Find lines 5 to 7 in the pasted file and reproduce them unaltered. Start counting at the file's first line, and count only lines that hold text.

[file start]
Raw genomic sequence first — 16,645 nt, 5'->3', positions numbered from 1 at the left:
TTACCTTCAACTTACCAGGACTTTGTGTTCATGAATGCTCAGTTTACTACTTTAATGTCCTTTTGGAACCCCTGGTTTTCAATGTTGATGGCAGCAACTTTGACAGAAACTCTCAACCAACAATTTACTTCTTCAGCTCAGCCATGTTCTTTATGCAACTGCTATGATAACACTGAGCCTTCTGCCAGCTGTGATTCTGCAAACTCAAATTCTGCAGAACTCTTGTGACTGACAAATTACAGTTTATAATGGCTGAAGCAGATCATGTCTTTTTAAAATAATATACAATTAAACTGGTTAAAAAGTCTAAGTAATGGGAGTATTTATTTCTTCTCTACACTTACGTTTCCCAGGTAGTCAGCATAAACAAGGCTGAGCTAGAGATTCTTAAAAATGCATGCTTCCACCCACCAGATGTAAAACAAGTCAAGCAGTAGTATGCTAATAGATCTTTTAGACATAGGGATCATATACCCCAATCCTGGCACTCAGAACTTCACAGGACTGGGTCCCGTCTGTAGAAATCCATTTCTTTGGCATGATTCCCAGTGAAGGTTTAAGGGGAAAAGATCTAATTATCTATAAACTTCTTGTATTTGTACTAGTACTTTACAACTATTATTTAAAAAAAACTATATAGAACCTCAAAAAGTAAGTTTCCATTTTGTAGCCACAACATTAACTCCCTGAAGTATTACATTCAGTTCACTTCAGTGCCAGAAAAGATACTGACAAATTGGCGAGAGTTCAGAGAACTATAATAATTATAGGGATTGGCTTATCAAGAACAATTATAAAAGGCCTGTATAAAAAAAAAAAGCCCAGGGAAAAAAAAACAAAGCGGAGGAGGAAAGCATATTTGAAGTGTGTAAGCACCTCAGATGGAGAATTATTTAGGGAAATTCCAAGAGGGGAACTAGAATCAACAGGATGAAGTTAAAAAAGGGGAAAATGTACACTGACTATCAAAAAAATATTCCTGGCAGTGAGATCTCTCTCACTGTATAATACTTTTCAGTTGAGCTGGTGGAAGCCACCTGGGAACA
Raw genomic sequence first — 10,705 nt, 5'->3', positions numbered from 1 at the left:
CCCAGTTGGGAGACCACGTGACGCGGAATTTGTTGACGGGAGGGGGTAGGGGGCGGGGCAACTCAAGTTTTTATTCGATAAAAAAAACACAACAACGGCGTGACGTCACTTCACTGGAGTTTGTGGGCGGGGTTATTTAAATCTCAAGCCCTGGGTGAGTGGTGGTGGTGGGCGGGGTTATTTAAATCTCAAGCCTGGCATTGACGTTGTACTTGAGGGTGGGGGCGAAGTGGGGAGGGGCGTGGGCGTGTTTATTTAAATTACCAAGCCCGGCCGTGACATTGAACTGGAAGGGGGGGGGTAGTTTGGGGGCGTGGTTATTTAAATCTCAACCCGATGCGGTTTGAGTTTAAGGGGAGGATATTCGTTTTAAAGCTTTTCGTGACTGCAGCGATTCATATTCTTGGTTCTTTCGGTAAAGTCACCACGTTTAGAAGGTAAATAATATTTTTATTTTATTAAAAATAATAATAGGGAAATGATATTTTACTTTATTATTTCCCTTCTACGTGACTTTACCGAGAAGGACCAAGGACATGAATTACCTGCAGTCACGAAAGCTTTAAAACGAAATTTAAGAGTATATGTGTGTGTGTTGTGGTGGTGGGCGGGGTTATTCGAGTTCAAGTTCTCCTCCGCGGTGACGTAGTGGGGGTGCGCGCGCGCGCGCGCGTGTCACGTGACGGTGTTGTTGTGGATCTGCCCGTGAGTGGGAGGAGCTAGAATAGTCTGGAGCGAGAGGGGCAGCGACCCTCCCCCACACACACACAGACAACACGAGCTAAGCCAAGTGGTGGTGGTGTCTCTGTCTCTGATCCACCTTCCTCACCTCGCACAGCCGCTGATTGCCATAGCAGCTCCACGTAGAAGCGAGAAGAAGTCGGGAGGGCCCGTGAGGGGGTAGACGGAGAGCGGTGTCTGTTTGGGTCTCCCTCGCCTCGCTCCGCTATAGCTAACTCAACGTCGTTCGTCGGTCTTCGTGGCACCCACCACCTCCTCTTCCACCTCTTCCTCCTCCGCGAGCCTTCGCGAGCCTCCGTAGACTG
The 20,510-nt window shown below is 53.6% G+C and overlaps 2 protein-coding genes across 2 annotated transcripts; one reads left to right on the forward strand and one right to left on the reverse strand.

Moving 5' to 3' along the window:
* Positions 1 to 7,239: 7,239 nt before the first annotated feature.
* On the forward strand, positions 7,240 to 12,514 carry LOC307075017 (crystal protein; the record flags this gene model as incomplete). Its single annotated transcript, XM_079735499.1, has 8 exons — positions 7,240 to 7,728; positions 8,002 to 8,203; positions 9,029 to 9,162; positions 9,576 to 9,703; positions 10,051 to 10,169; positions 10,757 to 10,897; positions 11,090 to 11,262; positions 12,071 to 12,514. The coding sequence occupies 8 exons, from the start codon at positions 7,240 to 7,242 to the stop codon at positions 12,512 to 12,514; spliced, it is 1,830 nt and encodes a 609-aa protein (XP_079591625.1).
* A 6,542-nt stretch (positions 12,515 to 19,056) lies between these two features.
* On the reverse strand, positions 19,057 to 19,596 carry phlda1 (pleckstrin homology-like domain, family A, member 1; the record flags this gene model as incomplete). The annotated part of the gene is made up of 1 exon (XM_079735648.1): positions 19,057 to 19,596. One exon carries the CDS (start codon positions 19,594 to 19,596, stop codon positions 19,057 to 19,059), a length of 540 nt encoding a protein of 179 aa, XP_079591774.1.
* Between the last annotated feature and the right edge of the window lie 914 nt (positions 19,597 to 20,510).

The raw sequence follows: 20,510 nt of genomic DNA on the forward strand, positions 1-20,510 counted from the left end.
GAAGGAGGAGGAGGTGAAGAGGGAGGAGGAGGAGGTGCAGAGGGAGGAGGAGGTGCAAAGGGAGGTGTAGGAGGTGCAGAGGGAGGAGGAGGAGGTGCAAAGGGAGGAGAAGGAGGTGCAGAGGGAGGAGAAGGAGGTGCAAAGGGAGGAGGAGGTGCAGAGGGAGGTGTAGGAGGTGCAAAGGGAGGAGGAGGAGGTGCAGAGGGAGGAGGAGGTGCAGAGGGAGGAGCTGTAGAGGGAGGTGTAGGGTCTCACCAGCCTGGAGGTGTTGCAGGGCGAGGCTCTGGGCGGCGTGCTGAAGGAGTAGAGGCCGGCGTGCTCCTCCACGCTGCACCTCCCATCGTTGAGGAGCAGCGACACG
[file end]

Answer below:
The 20,510-nt window shown below is 53.6% G+C and overlaps 2 protein-coding genes across 2 annotated transcripts; one reads left to right on the forward strand and one right to left on the reverse strand.

Moving 5' to 3' along the window:
* Positions 1 to 7,239: 7,239 nt before the first annotated feature.